Shrines and temples
There is a temple of Bhomiyaji at the start of the hills (termed as Taleti) and it is said that once you bow your head at this temple and start the journey towards the top of the hill, there is no way you can be mislead in the journey. The moment you forget the way, there will be dogs who will guide you the way and will quickly disappear once you are back on track.
The following are temples and shrines at Shikharji. There is no proper numbering available:
- Ganadhara Gautam Swami
- Kunthunath (17th Tirthankara)
- Naminatha (21st Tirthankara)
- Aranath (18th Tirthankara)
- Mallinath (19th Tirthankara)
- Shreyansanath (11th Tirthankar)
- Suvidhinath (9th Tirthankar)
- Padmaprabha (6th Tirthankar)
- Munisuvrata (20th Tirthankar)
- Chandraprabha (8th Tirthankar)
- Adinath (1st Tirthankar)
- Anantnath (14th Tirthankar)
- Sheetalnath (10th Tirthankar)
- Sambhavanath ( 3rd Tirthankar)
- Vasupujya (12th Tirthankar)
- Abhinandannath ( 4th Tirthankar)
- Ganadhara Shubhswami
- Jal Mandir
- Dharmanath (15th Tirthankar)
- Sumatinath (5th Tirthankar)
- Shantinath (16th Tirthankar)
- Mahavira (24th Tirthankar)
- Suparshvanath (7th Tirthankara)
- Vimalnath (13th Tirthankara)
- Ajitnath (2nd Tirthankara)
- Neminath (22nd Tirthankara)
- Parshvanatha (23rd Tirthankara)
Most Jain sects have traditionally supported construction of temples and tirths (pilgrimage places) and are known to build temples even if there is a small Jain population to support it. Replication of major tirth's in such places is considered an auspicious and worthwhile endeavour. Many temples in India, such as Dadabari in New Delhi, have small, not-to-scale replicas of Shikharji. A complete to-scale replica was formally inaugurated on August 13, 2012 Siddhachalam in the USA upon discovery that its layout has close similarities to the layout of Shikharji's tonks and Jal Mandir.
The State tourism department is planning to develop the hills of Parasnath and Satpahar as a prime destination for paragliding and parasailing as the natural contour makes them some of the best sites in the country for such adventure sports
This place is surrounded by a dense forest called Madhuban. It is accessible from nearby towns and cities through arterial roads. Motor cars or passenger buses travel along the route from Dumri to Giridih and stop at Madhuban village. The nearest railway station is at Parasnath Station on the Grand Chord. The village Post Office is called Parasnath.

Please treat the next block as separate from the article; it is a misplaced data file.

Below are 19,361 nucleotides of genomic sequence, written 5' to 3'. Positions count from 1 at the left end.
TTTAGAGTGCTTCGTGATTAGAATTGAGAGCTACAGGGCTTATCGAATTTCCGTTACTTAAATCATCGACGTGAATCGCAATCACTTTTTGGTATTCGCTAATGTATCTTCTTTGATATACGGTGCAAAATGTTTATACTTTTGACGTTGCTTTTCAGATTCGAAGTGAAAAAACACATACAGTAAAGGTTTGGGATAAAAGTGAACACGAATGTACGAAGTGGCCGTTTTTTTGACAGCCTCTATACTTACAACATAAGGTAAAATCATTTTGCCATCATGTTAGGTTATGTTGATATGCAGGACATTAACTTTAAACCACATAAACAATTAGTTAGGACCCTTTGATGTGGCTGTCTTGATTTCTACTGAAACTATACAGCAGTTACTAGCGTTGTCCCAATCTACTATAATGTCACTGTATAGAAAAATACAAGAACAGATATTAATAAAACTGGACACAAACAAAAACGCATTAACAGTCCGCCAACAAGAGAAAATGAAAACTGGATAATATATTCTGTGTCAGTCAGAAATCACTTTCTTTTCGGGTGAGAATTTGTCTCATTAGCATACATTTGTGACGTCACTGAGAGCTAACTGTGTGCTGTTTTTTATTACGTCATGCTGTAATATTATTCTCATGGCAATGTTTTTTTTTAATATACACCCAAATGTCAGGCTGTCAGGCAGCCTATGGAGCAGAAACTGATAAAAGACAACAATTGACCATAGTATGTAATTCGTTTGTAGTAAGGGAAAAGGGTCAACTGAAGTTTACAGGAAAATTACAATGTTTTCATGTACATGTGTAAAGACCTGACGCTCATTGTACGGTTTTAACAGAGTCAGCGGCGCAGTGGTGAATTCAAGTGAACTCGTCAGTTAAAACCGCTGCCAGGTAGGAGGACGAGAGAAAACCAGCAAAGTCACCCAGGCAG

Jains have provided rest houses and temples at the foot of the hill at Madhuban. On the walls of the Jain Temple at the village of Madhuban, there is a mural painting depicting all the temples on Parasnath Hill.
Palganj, 12 km away from Madhuban has a temple with icon of Parshvanath dating back to 4th Century.
- Jain, Vivek (15 April 2011). "Magazine | Jain Culture | Temples | India | Jharkhand ►Shikharji ►Jain Temples". Herenow4u.net. Retrieved 26 May 2012.
- "On a spiritual odyssey – Hindustan Times Travel". Travel.hindustantimes.com. 14 January 2011. Retrieved 7 July 2012.
- "::Jharkhand Tourism::District Profiles". Jharkhandtourism.in. Retrieved 26 May 2012.
- http://books.google.co.in/books?id=6brLiXCJfsoC&pg=PA58&dq=shikharji&hl=en&sa=X &ei=osfiUOamJM7orQeH14GoAQ&ved=0CEAQ6AEwAw#v=onepage&q=shikharji&f=false
- "Adventure Tourism in Jharkhand". Dept. of Tourism, Govt. of Jharkhand. Retrieved 9 March 2012.
|Wikimedia Commons has media related to Shikharji.|
|A short video on Shikharji|
|Video on Madhuban, Giridih Jharkhand|
- Shikharji Tonks description
- Photos of Parasnath hill
- Giridih-Tourism Official Website of District Administration